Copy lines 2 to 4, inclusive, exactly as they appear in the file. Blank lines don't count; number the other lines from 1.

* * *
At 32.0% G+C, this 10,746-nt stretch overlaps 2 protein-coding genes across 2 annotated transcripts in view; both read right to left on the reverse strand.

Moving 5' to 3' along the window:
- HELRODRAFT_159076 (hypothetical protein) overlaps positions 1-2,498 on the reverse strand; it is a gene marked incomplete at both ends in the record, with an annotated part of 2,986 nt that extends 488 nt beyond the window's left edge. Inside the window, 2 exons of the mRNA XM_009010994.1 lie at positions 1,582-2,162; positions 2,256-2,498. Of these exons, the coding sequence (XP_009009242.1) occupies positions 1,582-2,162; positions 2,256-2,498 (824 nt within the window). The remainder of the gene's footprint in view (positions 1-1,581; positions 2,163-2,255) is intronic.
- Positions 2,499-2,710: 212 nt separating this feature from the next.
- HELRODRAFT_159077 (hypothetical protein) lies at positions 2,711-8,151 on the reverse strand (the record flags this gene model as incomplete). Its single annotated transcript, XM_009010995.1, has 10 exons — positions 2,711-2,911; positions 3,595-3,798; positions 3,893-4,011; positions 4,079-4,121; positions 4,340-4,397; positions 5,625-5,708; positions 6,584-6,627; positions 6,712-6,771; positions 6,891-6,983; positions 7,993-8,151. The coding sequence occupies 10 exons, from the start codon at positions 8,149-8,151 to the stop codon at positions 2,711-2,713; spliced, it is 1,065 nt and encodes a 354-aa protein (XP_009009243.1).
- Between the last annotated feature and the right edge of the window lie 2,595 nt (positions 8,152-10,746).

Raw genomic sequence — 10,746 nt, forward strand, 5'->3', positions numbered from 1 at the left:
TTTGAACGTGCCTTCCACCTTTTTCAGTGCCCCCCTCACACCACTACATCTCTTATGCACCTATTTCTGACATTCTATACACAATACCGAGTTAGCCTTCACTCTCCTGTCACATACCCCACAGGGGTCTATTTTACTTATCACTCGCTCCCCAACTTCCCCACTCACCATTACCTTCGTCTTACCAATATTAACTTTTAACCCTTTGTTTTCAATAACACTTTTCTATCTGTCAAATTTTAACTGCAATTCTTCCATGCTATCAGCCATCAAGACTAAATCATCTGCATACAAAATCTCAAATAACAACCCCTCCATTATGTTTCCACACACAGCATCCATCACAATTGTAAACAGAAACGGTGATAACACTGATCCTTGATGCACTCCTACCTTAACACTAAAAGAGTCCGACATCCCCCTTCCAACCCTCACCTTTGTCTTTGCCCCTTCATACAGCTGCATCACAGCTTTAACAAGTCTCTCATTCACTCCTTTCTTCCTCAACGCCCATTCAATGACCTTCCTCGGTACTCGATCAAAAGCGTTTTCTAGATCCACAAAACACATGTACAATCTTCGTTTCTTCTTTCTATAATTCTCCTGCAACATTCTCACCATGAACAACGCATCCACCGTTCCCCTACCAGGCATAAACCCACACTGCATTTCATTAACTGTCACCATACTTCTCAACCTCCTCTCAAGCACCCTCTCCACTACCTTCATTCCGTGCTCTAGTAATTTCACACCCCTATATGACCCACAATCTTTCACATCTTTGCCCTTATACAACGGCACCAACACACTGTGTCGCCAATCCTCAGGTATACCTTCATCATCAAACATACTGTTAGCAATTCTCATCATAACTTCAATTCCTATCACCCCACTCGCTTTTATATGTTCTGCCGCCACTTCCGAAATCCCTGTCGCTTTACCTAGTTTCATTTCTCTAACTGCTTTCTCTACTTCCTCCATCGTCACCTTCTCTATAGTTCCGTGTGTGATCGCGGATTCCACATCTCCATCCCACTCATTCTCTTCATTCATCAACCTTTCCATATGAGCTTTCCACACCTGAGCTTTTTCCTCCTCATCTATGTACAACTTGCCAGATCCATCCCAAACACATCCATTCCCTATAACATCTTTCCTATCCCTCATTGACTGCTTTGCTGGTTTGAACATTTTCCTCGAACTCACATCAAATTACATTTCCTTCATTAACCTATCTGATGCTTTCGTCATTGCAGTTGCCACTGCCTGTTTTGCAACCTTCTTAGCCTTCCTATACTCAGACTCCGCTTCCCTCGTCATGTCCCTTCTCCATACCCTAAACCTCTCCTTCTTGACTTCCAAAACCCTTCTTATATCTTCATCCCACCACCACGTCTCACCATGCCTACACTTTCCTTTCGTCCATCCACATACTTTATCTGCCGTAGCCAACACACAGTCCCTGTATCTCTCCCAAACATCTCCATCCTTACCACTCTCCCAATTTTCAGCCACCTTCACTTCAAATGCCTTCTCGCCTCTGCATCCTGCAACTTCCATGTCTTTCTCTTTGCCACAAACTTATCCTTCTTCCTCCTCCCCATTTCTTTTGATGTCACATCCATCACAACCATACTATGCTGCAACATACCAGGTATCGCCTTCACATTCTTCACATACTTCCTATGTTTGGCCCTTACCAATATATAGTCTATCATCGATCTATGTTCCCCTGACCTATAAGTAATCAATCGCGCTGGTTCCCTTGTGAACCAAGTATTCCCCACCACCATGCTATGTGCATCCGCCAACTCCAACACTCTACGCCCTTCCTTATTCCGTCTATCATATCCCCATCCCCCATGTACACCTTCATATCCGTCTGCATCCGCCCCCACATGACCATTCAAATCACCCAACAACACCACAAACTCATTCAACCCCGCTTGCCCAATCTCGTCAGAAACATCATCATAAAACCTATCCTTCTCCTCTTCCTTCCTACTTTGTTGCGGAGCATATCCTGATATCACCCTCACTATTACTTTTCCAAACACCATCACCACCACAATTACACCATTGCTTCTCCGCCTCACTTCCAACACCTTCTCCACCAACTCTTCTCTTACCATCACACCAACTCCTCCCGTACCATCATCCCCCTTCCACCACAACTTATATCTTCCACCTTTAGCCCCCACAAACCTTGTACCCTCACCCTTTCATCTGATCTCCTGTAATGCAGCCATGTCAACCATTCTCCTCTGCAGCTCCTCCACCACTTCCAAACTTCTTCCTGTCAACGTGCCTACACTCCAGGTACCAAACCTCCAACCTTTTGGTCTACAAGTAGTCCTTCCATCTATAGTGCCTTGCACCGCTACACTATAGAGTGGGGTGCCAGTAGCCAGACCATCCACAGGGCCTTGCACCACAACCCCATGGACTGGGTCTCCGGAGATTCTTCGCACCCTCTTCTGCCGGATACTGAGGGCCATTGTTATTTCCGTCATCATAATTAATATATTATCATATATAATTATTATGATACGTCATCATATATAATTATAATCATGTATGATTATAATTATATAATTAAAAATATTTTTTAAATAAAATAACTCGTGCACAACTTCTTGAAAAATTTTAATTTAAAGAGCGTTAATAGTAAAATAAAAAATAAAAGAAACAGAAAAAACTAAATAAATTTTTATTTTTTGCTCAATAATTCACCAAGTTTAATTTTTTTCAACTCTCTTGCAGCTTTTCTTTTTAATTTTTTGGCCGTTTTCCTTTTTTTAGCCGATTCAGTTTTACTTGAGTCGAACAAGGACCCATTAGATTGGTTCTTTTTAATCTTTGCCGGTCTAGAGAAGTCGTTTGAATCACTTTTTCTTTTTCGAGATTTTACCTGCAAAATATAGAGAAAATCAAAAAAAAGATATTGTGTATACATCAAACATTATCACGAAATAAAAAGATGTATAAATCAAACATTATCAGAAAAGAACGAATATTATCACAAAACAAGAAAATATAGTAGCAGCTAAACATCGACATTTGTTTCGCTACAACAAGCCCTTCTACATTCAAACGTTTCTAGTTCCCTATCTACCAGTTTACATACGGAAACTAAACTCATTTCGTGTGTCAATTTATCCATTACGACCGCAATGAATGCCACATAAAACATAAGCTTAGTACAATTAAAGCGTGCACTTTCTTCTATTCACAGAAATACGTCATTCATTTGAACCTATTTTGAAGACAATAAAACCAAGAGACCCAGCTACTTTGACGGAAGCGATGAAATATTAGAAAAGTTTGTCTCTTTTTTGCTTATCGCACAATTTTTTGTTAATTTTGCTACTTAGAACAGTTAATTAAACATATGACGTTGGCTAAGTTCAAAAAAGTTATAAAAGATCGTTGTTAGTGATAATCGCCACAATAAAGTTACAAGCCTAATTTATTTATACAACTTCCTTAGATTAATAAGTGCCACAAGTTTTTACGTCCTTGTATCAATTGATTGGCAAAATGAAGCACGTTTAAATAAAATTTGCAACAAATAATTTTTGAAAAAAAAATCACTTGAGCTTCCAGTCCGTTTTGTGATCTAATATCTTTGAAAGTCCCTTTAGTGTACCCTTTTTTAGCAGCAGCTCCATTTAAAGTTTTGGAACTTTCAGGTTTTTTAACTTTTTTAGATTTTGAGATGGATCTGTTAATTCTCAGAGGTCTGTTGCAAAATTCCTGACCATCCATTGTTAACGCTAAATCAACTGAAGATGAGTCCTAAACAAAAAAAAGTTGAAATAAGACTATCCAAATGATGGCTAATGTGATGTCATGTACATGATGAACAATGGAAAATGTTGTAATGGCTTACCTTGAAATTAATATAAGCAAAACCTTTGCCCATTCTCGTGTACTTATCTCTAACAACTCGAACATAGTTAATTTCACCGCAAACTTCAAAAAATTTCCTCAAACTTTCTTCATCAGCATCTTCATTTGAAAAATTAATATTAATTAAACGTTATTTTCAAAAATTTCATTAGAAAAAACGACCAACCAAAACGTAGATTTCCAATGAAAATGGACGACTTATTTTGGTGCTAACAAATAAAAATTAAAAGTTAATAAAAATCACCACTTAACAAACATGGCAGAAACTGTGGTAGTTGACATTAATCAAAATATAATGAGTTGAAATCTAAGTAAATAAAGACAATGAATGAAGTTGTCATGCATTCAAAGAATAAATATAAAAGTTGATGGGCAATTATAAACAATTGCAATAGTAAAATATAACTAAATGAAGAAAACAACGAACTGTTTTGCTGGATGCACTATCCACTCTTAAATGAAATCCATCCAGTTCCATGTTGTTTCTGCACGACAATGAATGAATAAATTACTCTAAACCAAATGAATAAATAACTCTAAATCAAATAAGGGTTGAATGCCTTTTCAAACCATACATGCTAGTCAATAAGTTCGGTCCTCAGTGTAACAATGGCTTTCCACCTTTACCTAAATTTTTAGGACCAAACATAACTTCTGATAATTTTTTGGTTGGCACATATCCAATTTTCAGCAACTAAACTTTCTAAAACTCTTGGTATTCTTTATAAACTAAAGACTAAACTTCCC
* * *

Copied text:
Moving 5' to 3' along the window:
- HELRODRAFT_159076 (hypothetical protein) overlaps positions 1-2,498 on the reverse strand; it is a gene marked incomplete at both ends in the record, with an annotated part of 2,986 nt that extends 488 nt beyond the window's left edge. Inside the window, 2 exons of the mRNA XM_009010994.1 lie at positions 1,582-2,162; positions 2,256-2,498. Of these exons, the coding sequence (XP_009009242.1) occupies positions 1,582-2,162; positions 2,256-2,498 (824 nt within the window). The remainder of the gene's footprint in view (positions 1-1,581; positions 2,163-2,255) is intronic.
- Positions 2,499-2,710: 212 nt separating this feature from the next.